1 John 3:3
And every man that has this hope in him purifies himself, even as he is pure.
No sacred inspiration, no emancipating impulse, no consecrating motive, no uplifting enthusiasm, no grand ethical or spiritual force of any sort, can spring from self-despite. Good is not born of evil nor of the mere contemplation and realisation of evil. Convince a man that he is a low creature, a mere animal, evolved fiord lower types, and he will go far toward proving the doctrine true. Make out that a man is the slave of circumstances, the victim of base necessity, and the slave of circumstances and the victim of base necessity will he be. Helpful moral ministry lies in the revelation of the noble and divine in man, the elements of worth, the germs, the potencies of good. The grand characteristic of the gospel of Jesus Christ is that it makes a man feel that he is a being of capacity and worth, one whom God loves and cares for, desires to redeem and save, and purposes to do great things by, counting not the cost the process of His grace involves. It sets forth the ideal relation of man as the child of God. What soul but recognises this as the highest, deepest, grandest truth concerning it? What so accentuates the evil into which men have actually fallen as the light of this sublime truth? And what so brings the sense of shame with regard to evil in ourselves and starts the reactions of repentance and resolve, as to realise from what height we have fallen into it, what better purpose our sin has foiled, and with what pain and grief it is regarded by those who know us best and love us most! This is the effect of the revelation of Jesus Christ to the soul. It reveals the man to himself, shows him what he truly is, and awakens the instincts which belong to his deepest affinities and relations. It makes him feel how foreign sin is to his real nature and life, and starts the yearning after goodness. It sets the child of God crying out unto and claiming his Father. Nothing is so terrible as the theory — call it philosophy, science, rationalism, agnosticism, or what you will — that man is abandoned to the evil into which he has fallen, with no help for his recovery. This subverts all the moral principles and paralyses all the moral forces of a life and opens the way for all manner of delusions, sophistries, subterfuges, and shams. But that is a grand, Divine, redeeming, saving religion which shows man that he is a child of God, awakens the instincts of this relation, and leads him into the actual and effectual realisation of what he natively and ideally is, enabling him to say, "Beloved, now are we the sons of God." But that will not do for man what he needs which destroys aspiration, and allows to settle upon him the dull satisfaction of a finality, the thought that he has attained to the highest, and that there is no grander possibility and idea calling to him, and challenging endeavour. Man's true life is one of progress and growth. And it is another eminent characteristic of Christianity that it meets this requirement. It sets before man lofty ideals. But something has grown certain by that which already is. We know that our perfecting must come in our religion, not out of it; in our Divine sonship, not out of it. Oh, the sadness of those whose religion has failed them, or who have become stolid and moribund in it, to whom it has become a memory, but ceased to be a hope, and whose good days are behind them! Christianity, where it has a true effect, makes us know that, if certain influences could act upon us completely, if we could be perfect correlation to certain forces, the result would translate and fulfil all our best desires. It is the nature and inevitable effect of hope to train the life into preparation for its own realisation, and to purify it of all that is inconsistent therewith. We pitch our lives at the height of the good we anticipate. The ideal draws us into itself. Thus, hope is the beginning of its own fulfilment. Especially is this the case if the hope be centred, as every great and noble hope must be, by a heart of living personality, and the looked for event is to give to us, and give us to, not only somewhat, but some one. We see this in the forecast of and preparation for the great, solemn, tender, and sacred relations of the present life. How the anticipation of these lifts up the life to their plane! Change is impending by which our life is going to be translated from the present scene and setting, with their poverty and hardness, to a condition of affluence and advantage. How we set our lives in the order of the new days and ways! We say, "I shall do this and that by and by," and we begin to do this and that now; "I shall have this and that when the change has come," and the anticipation already moulds our tastes and consciousness; "my friend lives thus and so," and we begin to live like Him with whom we are soon to be. The provincialisms fall off from us as we contemplate the grand capital of being. The prodigal, through all his homeward journey, must have been becoming ever more and more a son, because he was going to his father. Hawthorne has given profound truth pictorial form in his allegory of "The Great Stone Face:" The young man, Ernest, had heard, when a child, from his mother's lips, the local prophecy, that some day there should come to the valley one bearing an exact resemblance to the great stone face which they could see in the neighbouring mountain, and being the greatest and noblest personage of the time, should be a great blessing to those among whom he lived; and he had taken the prophecy more seriously than the other inhabitants of the valley. As he had greater faith, he had the power of seeing more clearly than his neighbours the grandeur of the strange, stony outline, and so the prophecy meant more to him than the rest, and the hope of its fulfilment entered more deeply into his life. Ever as the years passed that hope became stronger and of richer meaning. When this one and that one came to the valley and was regarded as the fulfilment of the prophecy — Mr. Gathergold, the millionaire; General Blood and Thunder, the military hero; Old Stony Phiz, the eminent statesman; and the poet, whose wondrous songs glorified both nature and humanity, and had such meaning and charm for Ernest himself, his hope was most eager and rejoicing; but he was always the first to discover that the prophecy was not yet fulfilled. But ever as the prophecy's fulfilment was thus deferred, the great stone face seemed to whisper to him, "Fear not, Ernest; he will come." As he thus dearly cherished the hope of the great man's coming, he gave himself to doing good, preparing the valley for the great benefactor's arrival, doing in his imperfect way what he thought the great one who would fulfil the prophecy would do in his better way when he came. He learned a heavenly wisdom and became involuntarily a preacher, the pure and high simplicity of his soul, which dropped silently in good deeds from his hand, flowing also from his lips in words of truth, so that the people came to him with their needs and troubles, felt in his presence the benignity of the great stone face, and had a greater confidence that one would come who resembled it, until at length, when Ernest had grown old, and with the grey about his face like the mists which often hung about the face in the mountain, the people saw that he resembled it. His hope had configured his features, even as the character of which they were the expression. And the people said, "The man resembling the great stone face is with us;" but Ernest the more firmly believed that a wiser and better than himself would yet appear. Thus is it ever with our noblest hopes. Thus is it with the grandest of all hopes — that of seeing God. All grossness, triviality, selfishness, sordidness, falsity, scorn, bitterness, and contempt are purged from the heart where such hope abides. Pessimism is the grave of heroism, aspiration, the nurse of noble purpose and generous ardour. He who believes the worst will be, will be his worst. He who believes the best will be, will be his best. And he who hath the hope of seeing Christ and being like Him, will purify himself even as He is pure. The life that is pitched only at temporal ends will be weak in its ethics and liable to allow itself large licence as to means. But when one has attained to the love of the highest and has come to realise that "the highest is the most human too," the soul then knows that it belongs to the highest and must be joined to the highest, and the life is governed by sublime attraction. The great question in regard to every life is, Does it respond to the highest, does it cleave to the best? The great Elder Brother, revealing your Divine sonship, making possible its realisation, and setting before you the glory of its consummation, claims you for Himself, claims you for the Father whom He reveals, claims you for the life for which you were made.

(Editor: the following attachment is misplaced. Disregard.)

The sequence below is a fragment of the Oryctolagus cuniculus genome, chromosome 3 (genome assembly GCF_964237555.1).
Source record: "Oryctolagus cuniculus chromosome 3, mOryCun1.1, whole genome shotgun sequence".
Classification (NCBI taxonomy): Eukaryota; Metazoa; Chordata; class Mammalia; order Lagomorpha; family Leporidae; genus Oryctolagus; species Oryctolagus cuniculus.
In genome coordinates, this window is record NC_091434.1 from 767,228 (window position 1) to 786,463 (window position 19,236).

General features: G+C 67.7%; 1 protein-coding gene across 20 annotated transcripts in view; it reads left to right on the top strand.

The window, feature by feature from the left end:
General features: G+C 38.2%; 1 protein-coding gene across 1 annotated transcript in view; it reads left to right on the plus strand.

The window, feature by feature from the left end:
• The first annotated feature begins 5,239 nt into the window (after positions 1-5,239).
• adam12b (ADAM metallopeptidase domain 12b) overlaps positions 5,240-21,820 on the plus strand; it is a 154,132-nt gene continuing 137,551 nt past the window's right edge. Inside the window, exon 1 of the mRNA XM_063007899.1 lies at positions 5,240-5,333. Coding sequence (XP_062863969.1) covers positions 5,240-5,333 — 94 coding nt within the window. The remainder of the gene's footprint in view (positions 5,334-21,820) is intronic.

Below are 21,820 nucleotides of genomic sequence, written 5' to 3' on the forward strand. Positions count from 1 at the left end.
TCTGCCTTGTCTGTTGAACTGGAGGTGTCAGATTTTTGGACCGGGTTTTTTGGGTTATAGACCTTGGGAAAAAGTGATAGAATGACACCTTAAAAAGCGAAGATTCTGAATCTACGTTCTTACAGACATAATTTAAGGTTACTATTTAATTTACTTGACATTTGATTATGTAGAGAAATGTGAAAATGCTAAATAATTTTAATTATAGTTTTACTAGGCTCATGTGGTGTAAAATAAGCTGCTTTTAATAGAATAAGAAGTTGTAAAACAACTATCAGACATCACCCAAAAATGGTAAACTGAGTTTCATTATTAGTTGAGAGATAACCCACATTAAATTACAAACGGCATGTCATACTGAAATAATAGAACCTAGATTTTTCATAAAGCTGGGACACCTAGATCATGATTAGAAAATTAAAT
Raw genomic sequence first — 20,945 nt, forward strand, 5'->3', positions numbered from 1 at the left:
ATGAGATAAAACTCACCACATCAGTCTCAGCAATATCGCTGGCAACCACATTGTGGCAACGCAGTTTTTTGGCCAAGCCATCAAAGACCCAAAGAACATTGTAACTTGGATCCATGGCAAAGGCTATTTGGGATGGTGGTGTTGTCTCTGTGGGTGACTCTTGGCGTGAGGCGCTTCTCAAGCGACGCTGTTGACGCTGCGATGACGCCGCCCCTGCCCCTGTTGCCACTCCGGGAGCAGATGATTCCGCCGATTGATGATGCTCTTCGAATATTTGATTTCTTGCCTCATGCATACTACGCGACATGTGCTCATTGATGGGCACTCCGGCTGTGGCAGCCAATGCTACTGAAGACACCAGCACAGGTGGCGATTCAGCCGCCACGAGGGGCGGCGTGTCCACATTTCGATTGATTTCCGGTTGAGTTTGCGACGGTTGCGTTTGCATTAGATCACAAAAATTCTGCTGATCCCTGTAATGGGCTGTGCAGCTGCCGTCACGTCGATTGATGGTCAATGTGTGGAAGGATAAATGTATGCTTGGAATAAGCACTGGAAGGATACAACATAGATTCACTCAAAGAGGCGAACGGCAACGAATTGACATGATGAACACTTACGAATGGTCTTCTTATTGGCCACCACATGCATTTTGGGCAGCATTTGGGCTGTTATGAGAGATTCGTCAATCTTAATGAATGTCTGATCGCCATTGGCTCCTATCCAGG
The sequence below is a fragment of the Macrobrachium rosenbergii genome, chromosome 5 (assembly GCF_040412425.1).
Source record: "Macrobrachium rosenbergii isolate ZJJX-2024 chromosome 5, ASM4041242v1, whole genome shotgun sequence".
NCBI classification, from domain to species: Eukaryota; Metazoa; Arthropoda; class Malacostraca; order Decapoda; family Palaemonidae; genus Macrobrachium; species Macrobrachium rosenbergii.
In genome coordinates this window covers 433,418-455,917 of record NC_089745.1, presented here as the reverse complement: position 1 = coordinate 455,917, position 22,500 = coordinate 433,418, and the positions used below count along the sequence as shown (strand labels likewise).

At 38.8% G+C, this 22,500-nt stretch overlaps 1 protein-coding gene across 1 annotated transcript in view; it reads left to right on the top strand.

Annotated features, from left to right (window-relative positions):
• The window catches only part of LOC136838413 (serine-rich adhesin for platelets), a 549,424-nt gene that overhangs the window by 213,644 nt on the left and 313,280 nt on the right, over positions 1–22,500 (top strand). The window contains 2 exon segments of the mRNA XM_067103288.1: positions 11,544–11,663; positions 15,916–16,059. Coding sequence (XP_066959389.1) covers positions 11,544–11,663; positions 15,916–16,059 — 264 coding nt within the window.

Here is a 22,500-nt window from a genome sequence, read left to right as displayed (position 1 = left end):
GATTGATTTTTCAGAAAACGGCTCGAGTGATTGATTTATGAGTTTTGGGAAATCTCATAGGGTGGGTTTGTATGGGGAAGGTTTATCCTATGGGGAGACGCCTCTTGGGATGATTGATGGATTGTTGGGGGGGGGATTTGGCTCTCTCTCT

(J. W. Earnshaw.)
Parallel VersesKJV: And every man that hath this hope in him purifieth himself, even as he is pure.